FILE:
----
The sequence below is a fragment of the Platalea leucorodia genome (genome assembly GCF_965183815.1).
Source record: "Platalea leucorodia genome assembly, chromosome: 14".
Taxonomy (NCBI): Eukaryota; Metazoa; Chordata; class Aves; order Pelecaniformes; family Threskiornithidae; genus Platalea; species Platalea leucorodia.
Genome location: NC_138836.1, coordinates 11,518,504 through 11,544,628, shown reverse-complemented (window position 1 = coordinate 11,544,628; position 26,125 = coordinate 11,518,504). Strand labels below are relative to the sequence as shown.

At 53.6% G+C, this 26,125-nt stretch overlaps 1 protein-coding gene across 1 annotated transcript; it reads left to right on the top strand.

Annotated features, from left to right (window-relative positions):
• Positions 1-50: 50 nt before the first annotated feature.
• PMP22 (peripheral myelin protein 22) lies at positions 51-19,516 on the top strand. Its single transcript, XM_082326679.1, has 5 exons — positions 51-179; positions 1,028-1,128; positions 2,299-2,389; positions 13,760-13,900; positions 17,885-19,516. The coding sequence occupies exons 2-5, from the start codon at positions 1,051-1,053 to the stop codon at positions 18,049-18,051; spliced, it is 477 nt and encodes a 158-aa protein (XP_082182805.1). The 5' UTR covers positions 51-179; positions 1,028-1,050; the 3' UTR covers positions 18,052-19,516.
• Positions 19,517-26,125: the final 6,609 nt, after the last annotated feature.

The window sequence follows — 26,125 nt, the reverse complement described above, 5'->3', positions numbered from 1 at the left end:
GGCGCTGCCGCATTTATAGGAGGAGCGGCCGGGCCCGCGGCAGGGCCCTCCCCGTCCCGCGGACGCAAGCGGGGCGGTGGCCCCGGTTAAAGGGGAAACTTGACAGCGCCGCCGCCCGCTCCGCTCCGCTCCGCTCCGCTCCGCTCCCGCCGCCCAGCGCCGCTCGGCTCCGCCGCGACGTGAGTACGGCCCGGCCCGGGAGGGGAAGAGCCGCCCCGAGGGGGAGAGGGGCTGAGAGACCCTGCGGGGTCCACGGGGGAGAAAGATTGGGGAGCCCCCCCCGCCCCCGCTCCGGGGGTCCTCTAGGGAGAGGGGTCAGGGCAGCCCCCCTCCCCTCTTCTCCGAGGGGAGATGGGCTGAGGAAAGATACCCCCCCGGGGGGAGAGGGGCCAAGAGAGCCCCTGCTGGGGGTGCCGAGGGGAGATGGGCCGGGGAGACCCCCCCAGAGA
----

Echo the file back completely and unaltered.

The sequence below is a fragment of the Platalea leucorodia genome (genome assembly GCF_965183815.1).
Source record: "Platalea leucorodia genome assembly, chromosome: 14".
Taxonomy (NCBI): Eukaryota; Metazoa; Chordata; class Aves; order Pelecaniformes; family Threskiornithidae; genus Platalea; species Platalea leucorodia.
Genome location: NC_138836.1, coordinates 11,518,504 through 11,544,628, shown reverse-complemented (window position 1 = coordinate 11,544,628; position 26,125 = coordinate 11,518,504). Strand labels below are relative to the sequence as shown.

At 53.6% G+C, this 26,125-nt stretch overlaps 1 protein-coding gene across 1 annotated transcript; it reads left to right on the top strand.

Annotated features, from left to right (window-relative positions):
• Positions 1-50: 50 nt before the first annotated feature.
• PMP22 (peripheral myelin protein 22) lies at positions 51-19,516 on the top strand. Its single transcript, XM_082326679.1, has 5 exons — positions 51-179; positions 1,028-1,128; positions 2,299-2,389; positions 13,760-13,900; positions 17,885-19,516. The coding sequence occupies exons 2-5, from the start codon at positions 1,051-1,053 to the stop codon at positions 18,049-18,051; spliced, it is 477 nt and encodes a 158-aa protein (XP_082182805.1). The 5' UTR covers positions 51-179; positions 1,028-1,050; the 3' UTR covers positions 18,052-19,516.
• Positions 19,517-26,125: the final 6,609 nt, after the last annotated feature.

The window sequence follows — 26,125 nt, the reverse complement described above, 5'->3', positions numbered from 1 at the left end:
GGCGCTGCCGCATTTATAGGAGGAGCGGCCGGGCCCGCGGCAGGGCCCTCCCCGTCCCGCGGACGCAAGCGGGGCGGTGGCCCCGGTTAAAGGGGAAACTTGACAGCGCCGCCGCCCGCTCCGCTCCGCTCCGCTCCGCTCCGCTCCCGCCGCCCAGCGCCGCTCGGCTCCGCCGCGACGTGAGTACGGCCCGGCCCGGGAGGGGAAGAGCCGCCCCGAGGGGGAGAGGGGCTGAGAGACCCTGCGGGGTCCACGGGGGAGAAAGATTGGGGAGCCCCCCCCGCCCCCGCTCCGGGGGTCCTCTAGGGAGAGGGGTCAGGGCAGCCCCCCTCCCCTCTTCTCCGAGGGGAGATGGGCTGAGGAAAGATACCCCCCCGGGGGGAGAGGGGCCAAGAGAGCCCCTGCTGGGGGTGCCGAGGGGAGATGGGCCGGGGAGACCCCCCCAGAGA